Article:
A former policy director at the Center for Humane Technology, he is the author of seven books
If the testimony of whistleblower Frances Haugen, a former Facebook data scientist, before a US Senate subcommittee told us anything, it was that tech companies cannot be relied upon to regulate themselves. And why should they be?
It is a basic principle of modern economics that governments mandate the terms of operation for business. The real question is how governments can best exercise this authority when it comes to the tech sector.
Facebook, Google, Amazon, and other tech companies have been allowed to develop unprecedented surveillance-based business models that include relentless capture of personal data, including geographic locations, and the manipulation of users with hyper-targeted content. And yet, as Haugen testified, “Almost no one outside of Facebook knows what happens inside Facebook.” The KGB would have been envious.
But tech companies also serve a useful purpose.
They have built much of the public infrastructure of the digital age, including search engines, global portals for news and social networking, GPS-based navigation apps, online commercial and job marketplaces, and movie, music, and livestreaming platforms.
To enable digital platforms to continue performing a beneficent role, while minimizing their harm, governments should require them to secure “digital operating licenses.” There is plenty of precedent for this: from grocery stores to nuclear power plants to pharmaceutical manufacturing facilities, traditional businesses must be granted various licenses and permits before they can begin operations, not least to ensure the safety of workers, customers, the environment, and the local community.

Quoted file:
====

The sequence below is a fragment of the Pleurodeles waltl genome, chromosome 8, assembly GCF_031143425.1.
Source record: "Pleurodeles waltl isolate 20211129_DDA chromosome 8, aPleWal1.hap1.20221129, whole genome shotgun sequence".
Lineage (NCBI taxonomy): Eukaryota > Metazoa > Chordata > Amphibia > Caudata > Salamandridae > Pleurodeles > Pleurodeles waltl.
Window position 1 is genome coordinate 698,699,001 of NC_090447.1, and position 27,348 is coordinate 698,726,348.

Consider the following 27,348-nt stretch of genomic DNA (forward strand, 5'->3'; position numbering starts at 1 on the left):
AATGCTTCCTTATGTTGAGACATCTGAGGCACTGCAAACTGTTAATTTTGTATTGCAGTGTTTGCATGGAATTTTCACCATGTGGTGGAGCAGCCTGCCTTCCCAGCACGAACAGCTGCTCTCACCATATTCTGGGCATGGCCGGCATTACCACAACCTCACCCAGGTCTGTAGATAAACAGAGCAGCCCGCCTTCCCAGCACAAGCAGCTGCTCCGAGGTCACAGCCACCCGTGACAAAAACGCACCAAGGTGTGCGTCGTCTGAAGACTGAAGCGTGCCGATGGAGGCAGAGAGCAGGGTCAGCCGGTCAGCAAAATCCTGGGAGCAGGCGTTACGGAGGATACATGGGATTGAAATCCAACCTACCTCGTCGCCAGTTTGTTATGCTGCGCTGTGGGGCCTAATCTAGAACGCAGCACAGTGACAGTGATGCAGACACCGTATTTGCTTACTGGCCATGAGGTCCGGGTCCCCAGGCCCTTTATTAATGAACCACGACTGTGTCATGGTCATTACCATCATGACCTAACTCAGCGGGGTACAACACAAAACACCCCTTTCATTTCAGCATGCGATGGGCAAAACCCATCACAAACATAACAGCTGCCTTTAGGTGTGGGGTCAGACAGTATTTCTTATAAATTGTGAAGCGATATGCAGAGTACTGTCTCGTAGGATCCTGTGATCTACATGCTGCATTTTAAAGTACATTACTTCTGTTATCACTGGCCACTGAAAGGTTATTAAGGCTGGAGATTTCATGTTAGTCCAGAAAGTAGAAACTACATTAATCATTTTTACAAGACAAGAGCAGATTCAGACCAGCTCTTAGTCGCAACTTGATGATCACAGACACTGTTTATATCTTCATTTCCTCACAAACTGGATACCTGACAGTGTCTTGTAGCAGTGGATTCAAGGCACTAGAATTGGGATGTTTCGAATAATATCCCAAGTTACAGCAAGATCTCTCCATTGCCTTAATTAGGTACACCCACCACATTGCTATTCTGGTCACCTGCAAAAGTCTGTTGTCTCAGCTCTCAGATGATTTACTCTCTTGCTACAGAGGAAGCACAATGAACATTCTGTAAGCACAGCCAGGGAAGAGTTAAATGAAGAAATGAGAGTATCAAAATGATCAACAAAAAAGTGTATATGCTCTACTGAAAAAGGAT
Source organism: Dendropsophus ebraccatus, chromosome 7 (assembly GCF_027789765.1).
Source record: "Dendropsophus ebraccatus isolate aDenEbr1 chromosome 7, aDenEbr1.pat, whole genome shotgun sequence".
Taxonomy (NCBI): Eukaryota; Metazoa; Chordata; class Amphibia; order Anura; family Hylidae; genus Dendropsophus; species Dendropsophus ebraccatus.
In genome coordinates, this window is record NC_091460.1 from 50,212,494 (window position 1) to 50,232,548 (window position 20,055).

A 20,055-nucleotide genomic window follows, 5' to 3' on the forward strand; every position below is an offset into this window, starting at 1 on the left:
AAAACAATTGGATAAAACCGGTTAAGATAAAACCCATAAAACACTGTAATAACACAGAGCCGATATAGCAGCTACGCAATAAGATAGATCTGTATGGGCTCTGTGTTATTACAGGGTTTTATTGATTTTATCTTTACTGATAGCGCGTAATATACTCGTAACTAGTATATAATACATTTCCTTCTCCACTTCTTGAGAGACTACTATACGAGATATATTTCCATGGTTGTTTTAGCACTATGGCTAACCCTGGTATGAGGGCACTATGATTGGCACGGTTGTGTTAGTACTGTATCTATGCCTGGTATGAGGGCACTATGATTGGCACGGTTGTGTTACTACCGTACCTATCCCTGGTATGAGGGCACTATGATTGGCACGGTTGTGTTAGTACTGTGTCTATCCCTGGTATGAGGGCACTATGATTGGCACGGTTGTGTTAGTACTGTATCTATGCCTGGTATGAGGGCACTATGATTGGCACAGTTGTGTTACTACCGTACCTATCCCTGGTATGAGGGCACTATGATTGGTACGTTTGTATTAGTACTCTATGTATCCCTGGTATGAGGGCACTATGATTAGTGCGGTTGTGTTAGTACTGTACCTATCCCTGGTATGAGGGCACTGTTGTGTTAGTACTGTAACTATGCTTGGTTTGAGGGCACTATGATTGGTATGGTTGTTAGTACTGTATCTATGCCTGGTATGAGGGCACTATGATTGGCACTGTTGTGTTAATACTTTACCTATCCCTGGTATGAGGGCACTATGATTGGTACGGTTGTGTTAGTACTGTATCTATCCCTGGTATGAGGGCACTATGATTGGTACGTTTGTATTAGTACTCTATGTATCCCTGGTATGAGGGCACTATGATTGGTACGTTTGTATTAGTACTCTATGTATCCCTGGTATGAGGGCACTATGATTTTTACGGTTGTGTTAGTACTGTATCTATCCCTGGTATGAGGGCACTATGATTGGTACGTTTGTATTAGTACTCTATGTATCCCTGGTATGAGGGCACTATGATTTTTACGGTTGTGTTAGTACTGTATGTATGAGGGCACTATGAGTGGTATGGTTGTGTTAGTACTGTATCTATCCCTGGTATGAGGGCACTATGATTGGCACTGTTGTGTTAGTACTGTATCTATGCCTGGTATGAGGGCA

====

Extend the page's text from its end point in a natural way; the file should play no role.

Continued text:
Likewise, to be granted a digital operating license, tech companies would have to meet certain conditions. The first would be to obtain users’ explicit permission before collecting any personal data, using an “opt-in” consent system instead of an “opt-out” system that must be periodically renewed.
Since tech companies first developed their business models, users’ private data have become their real cash cow.
Companies sell psychographic profiles of users to advertisers and political operatives, who then target them with manipulative content. There have also been leaks. In 2014, for example, the political consultancy Cambridge Analytica harvested information from the Facebook profiles of more than 87 million users – information that it used to try to sway voters.
Five years later, Facebook leaked 530 million users’ private data.
Tech executives argue that their data grabs benefit users by giving them personalized ads that cater to their individual desires. But how many times do you need to see ads for hiking boots, especially after you have purchased them? The risks of the surveillance-capitalism business model far outweigh the benefits.
The digital operating permit could also require companies to ensure compatibility with “middleware,” third-party software that helps users to manage their online experience. Software that blocks online advertisements is one example. Another is a smartphone app that allows users to turn data-collection and location-tracking on and off as needed, with the touch of a button. Want to call a taxi?
Turn on location tracking so the driver knows where to find you, and then turn it off – no more tracking, and no transaction data retained. If this functionality – a limited version of which is now included in Apple’s iPhone iOS – becomes widespread, it could upend Facebook’s “data-grab-for-profit” model.
Other middleware could target “dark patterns” in platform design: engagement tricks like infinite scroll, autoplay, pop-ups, and automated recommendations, which keep users clicking and viewing. Platforms like Facebook deploy such “behavioral nudges” to ensure that users continue to see ads – the single biggest source of Facebook’s $86 billion in annual revenue.
Copyright: Project Syndicate, 2021